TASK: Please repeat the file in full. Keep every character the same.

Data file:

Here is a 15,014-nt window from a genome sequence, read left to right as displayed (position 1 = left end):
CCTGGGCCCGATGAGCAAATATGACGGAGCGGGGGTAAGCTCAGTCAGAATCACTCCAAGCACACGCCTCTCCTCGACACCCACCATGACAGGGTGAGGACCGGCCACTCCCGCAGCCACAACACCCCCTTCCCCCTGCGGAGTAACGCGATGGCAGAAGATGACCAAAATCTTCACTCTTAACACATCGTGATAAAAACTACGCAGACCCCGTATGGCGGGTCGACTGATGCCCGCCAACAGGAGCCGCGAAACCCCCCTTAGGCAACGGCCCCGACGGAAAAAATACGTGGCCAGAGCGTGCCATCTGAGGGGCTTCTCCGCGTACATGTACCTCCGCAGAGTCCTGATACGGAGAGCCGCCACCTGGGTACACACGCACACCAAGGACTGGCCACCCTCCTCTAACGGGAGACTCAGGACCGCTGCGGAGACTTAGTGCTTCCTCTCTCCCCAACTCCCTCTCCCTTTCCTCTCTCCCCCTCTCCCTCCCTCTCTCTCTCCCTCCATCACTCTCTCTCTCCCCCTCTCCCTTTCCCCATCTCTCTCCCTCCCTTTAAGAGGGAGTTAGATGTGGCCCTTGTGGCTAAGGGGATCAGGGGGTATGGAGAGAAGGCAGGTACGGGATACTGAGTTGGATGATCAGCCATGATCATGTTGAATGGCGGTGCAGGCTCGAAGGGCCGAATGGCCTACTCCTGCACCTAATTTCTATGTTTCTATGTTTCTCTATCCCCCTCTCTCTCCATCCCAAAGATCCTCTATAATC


Here is a 15,014-nt window from a genome sequence, read left to right as displayed (position 1 = left end):
CCTGGGCCCGATGAGCAAATATGACGGAGCGGGGGTAAGCTCAGTCAGAATCACTCCAAGCACACGCCTCTCCTCGACACCCACCATGACAGGGTGAGGACCGGCCACTCCCGCAGCCACAACACCCCCTTCCCCCTGCGGAGTAACGCGATGGCAGAAGATGACCAAAATCTTCACTCTTAACACATCGTGATAAAAACTACGCAGACCCCGTATGGCGGGTCGACTGATGCCCGCCAACAGGAGCCGCGAAACCCCCCTTAGGCAACGGCCCCGACGGAAAAAATACGTGGCCAGAGCGTGCCATCTGAGGGGCTTCTCCGCGTACATGTACCTCCGCAGAGTCCTGATACGGAGAGCCGCCACCTGGGTACACACGCACACCAAGGACTGGCCACCCTCCTCTAACGGGAGACTCAGGACCGCTGCGGAGACTTAGTGCTTCCTCTCTCCCCAACTCCCTCTCCCTTTCCTCTCTCCCCCTCTCCCTCCCTCTCTCTCTCCCTCCATCACTCTCTCTCTCCCCCTCTCCCTTTCCCCATCTCTCTCCCTCCCTTTAAGAGGGAGTTAGATGTGGCCCTTGTGGCTAAGGGGATCAGGGGGTATGGAGAGAAGGCAGGTACGGGATACTGAGTTGGATGATCAGCCATGATCATGTTGAATGGCGGTGCAGGCTCGAAGGGCCGAATGGCCTACTCCTGCACCTAATTTCTATGTTTCTATGTTTCTCTATCCCCCTCTCTCTCCATCCCAAAGATCCTCTATAATC